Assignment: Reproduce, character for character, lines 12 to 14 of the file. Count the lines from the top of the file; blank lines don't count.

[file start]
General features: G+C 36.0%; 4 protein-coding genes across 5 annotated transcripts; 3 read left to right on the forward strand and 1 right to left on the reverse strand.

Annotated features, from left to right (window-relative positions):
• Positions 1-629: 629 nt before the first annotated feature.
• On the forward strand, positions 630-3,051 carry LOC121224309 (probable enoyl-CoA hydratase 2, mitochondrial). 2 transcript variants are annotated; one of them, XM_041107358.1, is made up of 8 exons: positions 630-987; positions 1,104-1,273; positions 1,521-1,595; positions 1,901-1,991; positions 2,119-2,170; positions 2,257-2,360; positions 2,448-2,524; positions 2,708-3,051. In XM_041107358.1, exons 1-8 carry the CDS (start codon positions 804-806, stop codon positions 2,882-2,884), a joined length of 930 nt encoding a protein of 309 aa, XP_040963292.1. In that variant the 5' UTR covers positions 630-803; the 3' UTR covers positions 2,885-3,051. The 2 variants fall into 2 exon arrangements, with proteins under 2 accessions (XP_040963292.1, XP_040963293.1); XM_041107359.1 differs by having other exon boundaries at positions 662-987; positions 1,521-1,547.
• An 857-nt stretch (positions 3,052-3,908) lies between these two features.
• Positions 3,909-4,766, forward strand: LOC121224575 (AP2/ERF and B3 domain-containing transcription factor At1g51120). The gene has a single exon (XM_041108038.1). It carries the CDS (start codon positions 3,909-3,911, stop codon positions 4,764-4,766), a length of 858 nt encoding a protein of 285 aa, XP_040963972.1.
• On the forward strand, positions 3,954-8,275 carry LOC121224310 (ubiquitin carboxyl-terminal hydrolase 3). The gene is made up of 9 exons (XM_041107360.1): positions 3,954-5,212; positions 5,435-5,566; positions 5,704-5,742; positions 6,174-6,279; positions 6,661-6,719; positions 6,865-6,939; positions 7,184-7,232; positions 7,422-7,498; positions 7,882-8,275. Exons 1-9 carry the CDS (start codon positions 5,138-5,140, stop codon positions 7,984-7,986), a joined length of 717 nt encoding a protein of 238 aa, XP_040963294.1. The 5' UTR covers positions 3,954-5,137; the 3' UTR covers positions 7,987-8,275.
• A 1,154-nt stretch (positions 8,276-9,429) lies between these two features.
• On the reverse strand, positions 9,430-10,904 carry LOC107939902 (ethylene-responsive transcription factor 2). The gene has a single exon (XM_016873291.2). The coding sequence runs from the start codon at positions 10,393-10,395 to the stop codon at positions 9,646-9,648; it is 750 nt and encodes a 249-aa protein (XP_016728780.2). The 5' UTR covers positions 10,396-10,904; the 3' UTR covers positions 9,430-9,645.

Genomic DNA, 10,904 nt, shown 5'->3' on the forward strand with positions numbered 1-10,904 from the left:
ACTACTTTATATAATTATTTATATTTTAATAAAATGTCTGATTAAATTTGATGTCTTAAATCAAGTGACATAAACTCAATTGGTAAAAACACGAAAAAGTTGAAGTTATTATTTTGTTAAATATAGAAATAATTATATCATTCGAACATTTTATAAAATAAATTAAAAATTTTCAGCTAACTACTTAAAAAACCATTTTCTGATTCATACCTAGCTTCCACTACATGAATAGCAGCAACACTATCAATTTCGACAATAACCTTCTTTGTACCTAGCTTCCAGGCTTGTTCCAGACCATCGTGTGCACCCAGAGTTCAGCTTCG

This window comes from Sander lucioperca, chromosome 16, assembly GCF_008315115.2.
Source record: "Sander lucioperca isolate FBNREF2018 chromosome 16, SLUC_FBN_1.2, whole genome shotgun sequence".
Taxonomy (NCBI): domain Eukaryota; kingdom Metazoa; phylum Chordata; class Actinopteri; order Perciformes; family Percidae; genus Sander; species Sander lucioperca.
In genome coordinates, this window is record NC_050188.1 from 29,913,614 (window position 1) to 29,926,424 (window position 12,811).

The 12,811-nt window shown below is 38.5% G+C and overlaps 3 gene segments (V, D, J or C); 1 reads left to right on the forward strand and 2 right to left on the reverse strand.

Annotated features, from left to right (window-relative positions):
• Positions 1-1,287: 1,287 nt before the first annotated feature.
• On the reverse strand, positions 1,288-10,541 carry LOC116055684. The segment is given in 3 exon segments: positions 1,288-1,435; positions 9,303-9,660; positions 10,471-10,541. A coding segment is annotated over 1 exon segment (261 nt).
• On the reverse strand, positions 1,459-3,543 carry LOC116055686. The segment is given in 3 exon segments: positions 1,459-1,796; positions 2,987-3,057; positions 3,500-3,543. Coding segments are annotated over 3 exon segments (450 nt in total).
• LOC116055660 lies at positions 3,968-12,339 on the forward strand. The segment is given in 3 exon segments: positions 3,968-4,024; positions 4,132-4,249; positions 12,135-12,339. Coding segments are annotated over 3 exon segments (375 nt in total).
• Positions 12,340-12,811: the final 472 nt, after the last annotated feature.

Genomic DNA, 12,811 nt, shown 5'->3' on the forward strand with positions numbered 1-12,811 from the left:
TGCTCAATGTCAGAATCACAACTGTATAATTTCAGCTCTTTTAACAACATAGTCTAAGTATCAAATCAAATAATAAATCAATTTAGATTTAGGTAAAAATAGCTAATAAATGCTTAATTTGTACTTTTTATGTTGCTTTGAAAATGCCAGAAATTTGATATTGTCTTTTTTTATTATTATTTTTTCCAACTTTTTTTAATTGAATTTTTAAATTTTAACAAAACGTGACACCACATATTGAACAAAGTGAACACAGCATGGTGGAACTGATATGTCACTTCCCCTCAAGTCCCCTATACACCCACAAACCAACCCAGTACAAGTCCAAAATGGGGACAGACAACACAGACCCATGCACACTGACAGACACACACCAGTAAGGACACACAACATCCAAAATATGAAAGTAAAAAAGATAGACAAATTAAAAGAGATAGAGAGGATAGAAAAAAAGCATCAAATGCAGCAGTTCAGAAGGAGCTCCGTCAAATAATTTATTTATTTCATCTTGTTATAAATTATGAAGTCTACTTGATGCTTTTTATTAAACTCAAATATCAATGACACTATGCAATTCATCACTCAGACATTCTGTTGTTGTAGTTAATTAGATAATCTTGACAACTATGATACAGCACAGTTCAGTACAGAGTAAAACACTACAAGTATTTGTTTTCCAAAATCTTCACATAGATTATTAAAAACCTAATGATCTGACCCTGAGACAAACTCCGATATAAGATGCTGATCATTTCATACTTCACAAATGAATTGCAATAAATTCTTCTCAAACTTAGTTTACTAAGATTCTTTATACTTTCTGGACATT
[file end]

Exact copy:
This window comes from Sander lucioperca, chromosome 16, assembly GCF_008315115.2.
Source record: "Sander lucioperca isolate FBNREF2018 chromosome 16, SLUC_FBN_1.2, whole genome shotgun sequence".
Taxonomy (NCBI): domain Eukaryota; kingdom Metazoa; phylum Chordata; class Actinopteri; order Perciformes; family Percidae; genus Sander; species Sander lucioperca.